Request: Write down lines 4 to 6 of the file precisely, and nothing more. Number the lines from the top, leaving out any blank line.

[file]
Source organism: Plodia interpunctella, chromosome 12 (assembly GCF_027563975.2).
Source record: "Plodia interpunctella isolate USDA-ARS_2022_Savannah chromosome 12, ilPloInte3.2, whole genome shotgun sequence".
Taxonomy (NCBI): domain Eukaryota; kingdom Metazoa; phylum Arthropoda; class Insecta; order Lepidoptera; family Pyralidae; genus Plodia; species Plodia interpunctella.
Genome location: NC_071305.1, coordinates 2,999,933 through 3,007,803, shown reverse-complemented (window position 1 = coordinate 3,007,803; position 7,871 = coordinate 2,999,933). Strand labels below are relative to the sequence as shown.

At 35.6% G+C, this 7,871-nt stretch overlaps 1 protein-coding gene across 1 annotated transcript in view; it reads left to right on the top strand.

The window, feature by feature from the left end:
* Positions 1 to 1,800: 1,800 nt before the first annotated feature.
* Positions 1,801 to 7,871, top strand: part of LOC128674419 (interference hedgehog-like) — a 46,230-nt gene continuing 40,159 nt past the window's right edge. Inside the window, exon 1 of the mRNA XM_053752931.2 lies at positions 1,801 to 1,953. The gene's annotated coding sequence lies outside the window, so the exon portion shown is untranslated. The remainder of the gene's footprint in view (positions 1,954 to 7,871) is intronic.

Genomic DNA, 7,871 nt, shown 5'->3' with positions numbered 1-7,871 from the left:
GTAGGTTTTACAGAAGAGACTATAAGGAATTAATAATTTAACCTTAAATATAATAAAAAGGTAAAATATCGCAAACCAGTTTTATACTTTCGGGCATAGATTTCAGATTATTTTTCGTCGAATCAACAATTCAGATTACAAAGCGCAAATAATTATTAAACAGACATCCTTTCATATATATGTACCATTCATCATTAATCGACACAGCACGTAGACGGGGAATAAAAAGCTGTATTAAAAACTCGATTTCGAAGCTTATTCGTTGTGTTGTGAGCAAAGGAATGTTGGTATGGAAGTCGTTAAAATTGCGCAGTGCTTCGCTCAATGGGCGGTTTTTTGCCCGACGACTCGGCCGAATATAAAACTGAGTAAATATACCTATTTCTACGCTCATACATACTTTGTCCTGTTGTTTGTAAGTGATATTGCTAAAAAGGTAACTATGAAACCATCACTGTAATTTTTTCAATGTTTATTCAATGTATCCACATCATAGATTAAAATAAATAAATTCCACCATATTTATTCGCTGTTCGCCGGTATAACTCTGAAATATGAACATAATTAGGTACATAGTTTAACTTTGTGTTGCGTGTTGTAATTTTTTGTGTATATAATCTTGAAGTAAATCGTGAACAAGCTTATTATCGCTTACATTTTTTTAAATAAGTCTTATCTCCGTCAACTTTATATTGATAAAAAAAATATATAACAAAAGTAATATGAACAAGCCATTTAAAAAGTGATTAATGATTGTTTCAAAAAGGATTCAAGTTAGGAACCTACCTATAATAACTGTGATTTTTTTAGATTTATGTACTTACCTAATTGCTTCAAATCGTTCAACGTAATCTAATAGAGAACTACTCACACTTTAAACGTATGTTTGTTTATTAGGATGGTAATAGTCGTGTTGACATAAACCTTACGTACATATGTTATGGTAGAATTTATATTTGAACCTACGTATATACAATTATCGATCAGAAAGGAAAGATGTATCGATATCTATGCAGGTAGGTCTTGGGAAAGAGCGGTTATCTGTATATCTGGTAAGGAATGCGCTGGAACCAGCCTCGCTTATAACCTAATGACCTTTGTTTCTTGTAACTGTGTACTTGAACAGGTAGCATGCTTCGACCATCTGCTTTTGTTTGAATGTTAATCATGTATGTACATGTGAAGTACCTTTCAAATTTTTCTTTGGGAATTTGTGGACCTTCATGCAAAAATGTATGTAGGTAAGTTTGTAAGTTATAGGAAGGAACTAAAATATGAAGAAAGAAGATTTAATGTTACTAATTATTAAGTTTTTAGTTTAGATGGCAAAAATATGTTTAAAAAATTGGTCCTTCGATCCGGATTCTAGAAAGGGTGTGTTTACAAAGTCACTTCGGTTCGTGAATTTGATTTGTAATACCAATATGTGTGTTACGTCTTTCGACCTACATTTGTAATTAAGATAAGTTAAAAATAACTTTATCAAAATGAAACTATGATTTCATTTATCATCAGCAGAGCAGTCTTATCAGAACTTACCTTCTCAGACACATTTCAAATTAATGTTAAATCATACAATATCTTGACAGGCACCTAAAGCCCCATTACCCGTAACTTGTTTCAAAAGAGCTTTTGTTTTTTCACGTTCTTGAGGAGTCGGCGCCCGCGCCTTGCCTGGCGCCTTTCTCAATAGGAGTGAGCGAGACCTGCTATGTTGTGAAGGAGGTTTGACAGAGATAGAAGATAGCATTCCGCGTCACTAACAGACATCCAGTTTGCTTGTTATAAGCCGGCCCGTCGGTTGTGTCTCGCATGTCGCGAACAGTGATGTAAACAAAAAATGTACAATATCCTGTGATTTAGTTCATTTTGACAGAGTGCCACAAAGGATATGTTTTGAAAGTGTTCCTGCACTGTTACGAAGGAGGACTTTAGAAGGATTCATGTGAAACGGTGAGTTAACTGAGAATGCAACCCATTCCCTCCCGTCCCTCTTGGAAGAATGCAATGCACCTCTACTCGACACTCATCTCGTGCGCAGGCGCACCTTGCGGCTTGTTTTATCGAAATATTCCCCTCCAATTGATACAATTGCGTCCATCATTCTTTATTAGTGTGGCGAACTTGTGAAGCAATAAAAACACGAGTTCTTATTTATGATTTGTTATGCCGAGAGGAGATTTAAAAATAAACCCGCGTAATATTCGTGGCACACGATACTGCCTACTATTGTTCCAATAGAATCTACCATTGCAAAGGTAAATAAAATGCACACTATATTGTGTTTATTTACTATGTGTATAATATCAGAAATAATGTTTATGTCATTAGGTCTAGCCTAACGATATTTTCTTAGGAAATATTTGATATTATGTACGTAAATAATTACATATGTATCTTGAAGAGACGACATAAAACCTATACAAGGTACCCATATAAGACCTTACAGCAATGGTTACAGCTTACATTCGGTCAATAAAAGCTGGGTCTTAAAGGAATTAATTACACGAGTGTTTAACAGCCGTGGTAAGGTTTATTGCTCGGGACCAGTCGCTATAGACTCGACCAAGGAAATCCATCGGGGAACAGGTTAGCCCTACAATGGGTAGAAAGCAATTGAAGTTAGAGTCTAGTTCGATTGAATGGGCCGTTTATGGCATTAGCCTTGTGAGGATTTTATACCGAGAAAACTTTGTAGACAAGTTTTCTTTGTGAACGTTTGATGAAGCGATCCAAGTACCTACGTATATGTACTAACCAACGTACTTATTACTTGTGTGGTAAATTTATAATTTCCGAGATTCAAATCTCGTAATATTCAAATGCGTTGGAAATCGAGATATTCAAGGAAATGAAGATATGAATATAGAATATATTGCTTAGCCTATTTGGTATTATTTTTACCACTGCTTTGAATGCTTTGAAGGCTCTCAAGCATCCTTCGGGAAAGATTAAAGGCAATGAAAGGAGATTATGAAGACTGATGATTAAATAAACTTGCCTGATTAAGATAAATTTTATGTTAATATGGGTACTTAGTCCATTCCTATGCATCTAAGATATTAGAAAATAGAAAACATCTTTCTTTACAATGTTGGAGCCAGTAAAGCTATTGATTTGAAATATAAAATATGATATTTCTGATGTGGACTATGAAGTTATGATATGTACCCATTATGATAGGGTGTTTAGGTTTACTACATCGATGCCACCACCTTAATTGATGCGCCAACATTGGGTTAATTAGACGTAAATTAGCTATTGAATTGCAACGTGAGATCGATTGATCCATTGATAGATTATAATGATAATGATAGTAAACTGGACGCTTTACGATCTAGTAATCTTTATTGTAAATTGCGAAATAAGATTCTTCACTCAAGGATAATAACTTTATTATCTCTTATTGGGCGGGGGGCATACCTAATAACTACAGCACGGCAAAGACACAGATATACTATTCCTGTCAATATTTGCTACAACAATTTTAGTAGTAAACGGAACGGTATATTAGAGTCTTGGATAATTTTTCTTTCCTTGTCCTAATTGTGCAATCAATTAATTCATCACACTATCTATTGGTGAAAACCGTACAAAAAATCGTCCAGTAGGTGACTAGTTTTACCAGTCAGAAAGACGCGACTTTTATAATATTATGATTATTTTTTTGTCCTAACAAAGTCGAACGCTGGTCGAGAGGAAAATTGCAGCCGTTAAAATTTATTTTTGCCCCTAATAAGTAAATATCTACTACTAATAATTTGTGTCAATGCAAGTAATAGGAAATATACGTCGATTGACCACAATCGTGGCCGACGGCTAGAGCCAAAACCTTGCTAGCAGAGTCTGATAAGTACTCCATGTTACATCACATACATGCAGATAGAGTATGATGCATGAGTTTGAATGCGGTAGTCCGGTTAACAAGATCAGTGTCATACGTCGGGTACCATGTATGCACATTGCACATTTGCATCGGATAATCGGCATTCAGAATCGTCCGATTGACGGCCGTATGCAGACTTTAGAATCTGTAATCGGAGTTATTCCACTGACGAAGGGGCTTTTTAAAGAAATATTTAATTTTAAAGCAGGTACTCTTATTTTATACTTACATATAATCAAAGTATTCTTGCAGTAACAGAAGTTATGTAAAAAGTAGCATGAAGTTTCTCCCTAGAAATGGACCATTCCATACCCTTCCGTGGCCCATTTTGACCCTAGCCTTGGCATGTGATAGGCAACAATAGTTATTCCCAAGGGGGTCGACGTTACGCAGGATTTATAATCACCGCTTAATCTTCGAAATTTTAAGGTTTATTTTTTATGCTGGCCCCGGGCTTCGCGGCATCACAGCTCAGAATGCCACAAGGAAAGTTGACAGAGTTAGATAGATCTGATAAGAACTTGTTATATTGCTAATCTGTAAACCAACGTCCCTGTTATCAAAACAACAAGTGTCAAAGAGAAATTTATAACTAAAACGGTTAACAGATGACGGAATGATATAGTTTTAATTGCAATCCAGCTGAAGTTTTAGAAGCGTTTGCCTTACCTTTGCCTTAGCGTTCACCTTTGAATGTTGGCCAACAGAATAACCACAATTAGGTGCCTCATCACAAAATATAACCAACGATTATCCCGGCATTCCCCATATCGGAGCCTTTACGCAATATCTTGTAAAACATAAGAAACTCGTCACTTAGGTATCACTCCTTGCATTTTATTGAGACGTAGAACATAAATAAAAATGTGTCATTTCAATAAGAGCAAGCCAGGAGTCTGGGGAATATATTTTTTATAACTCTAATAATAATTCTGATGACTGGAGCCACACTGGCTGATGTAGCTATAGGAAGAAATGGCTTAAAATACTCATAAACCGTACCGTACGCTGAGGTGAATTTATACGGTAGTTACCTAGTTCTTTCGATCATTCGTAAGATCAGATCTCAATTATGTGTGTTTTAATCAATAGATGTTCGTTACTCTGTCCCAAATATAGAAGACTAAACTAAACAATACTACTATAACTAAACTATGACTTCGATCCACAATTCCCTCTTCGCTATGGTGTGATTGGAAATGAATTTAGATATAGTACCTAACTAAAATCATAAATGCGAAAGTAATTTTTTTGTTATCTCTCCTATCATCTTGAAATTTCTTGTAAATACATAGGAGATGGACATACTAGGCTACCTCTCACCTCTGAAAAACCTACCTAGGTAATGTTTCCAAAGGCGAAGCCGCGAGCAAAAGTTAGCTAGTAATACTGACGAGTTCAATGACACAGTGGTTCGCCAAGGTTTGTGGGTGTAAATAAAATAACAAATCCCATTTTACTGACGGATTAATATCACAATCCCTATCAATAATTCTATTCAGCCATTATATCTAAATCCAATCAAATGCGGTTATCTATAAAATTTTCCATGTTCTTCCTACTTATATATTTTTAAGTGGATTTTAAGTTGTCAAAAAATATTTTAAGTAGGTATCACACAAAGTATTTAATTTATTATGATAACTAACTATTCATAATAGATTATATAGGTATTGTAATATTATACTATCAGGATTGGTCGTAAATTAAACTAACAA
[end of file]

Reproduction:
Genome location: NC_071305.1, coordinates 2,999,933 through 3,007,803, shown reverse-complemented (window position 1 = coordinate 3,007,803; position 7,871 = coordinate 2,999,933). Strand labels below are relative to the sequence as shown.

At 35.6% G+C, this 7,871-nt stretch overlaps 1 protein-coding gene across 1 annotated transcript in view; it reads left to right on the top strand.

The window, feature by feature from the left end: